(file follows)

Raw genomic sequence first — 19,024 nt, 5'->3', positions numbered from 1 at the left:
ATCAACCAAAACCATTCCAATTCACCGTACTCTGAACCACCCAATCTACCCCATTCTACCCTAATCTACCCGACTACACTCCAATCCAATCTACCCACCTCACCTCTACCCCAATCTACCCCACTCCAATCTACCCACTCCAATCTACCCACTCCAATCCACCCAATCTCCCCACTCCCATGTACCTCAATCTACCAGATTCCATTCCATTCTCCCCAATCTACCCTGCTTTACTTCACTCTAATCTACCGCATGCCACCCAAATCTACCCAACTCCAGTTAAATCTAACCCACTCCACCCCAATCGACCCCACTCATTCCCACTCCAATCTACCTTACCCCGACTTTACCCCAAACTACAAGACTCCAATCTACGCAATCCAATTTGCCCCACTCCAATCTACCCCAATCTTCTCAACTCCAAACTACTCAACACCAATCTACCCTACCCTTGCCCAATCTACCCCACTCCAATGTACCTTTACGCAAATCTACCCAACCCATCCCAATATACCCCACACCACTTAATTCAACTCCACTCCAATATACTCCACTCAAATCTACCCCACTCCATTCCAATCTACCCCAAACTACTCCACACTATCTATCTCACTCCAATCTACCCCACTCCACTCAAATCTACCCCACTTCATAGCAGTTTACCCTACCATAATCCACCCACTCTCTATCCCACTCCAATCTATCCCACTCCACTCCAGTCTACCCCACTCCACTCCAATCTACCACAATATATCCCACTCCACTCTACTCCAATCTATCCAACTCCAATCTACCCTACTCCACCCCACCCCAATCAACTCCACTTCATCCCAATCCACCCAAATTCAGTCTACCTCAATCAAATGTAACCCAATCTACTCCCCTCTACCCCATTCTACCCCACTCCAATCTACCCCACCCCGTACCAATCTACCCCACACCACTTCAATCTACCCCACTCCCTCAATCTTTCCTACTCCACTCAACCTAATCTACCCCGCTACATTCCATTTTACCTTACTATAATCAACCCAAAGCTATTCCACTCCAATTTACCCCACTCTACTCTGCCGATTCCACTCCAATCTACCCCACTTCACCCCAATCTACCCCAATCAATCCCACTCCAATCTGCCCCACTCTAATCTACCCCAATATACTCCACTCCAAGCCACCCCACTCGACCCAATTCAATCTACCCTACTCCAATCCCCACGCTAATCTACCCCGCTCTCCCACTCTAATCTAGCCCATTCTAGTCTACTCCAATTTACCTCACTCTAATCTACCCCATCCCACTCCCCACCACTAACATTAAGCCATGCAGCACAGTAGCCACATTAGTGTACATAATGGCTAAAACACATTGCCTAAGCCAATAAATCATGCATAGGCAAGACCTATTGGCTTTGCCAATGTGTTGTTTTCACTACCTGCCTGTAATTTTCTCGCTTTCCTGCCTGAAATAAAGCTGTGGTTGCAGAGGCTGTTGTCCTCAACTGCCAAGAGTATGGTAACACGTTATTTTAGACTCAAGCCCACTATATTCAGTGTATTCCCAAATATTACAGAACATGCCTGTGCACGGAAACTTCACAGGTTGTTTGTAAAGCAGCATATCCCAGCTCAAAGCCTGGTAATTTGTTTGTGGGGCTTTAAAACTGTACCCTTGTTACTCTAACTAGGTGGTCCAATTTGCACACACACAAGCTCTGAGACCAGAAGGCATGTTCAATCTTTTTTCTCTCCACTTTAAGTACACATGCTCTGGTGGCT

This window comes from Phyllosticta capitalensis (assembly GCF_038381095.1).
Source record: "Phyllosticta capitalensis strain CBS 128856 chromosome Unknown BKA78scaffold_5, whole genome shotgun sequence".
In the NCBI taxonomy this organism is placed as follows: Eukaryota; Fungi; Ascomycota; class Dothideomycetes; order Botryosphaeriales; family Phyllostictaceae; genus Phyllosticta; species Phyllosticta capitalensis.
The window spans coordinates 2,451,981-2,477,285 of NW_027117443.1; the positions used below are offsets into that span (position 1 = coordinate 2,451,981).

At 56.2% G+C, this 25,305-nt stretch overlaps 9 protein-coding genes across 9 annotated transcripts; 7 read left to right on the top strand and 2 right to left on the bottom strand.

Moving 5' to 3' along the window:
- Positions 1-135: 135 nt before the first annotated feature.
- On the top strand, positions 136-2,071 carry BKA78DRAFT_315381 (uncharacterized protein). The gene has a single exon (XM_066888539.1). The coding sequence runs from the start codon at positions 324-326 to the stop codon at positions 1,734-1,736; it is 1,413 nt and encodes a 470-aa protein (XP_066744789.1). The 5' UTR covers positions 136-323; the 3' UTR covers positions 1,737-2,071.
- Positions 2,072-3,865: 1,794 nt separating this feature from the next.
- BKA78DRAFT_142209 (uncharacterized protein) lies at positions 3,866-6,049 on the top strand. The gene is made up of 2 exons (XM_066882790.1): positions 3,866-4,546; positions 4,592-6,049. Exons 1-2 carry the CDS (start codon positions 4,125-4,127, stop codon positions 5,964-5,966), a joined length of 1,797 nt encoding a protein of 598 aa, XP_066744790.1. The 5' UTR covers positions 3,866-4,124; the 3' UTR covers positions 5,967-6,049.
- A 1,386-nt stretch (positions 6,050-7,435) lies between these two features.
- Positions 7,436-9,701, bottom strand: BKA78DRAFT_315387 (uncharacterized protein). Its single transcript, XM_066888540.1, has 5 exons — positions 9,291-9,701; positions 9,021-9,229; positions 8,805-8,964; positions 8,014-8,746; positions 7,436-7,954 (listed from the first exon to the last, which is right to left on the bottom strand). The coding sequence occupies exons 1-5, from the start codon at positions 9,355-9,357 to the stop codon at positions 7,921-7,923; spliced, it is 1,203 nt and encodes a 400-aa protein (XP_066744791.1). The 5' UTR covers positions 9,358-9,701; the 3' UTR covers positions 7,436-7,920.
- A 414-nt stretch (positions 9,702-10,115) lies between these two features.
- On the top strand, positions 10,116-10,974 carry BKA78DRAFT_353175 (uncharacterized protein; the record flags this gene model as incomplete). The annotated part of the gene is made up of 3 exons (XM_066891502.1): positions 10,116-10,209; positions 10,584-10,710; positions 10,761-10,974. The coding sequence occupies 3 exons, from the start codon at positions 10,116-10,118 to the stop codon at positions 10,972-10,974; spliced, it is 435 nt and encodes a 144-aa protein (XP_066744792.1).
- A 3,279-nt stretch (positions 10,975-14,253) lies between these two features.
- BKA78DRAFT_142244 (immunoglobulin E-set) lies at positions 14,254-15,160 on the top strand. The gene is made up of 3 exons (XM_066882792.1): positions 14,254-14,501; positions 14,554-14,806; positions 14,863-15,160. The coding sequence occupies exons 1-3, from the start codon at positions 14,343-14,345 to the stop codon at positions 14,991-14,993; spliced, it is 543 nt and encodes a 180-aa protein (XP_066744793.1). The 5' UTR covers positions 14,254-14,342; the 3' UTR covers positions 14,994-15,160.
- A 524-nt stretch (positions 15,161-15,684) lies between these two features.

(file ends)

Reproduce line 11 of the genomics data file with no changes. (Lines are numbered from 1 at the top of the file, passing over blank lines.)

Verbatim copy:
- Positions 2,072-3,865: 1,794 nt separating this feature from the next.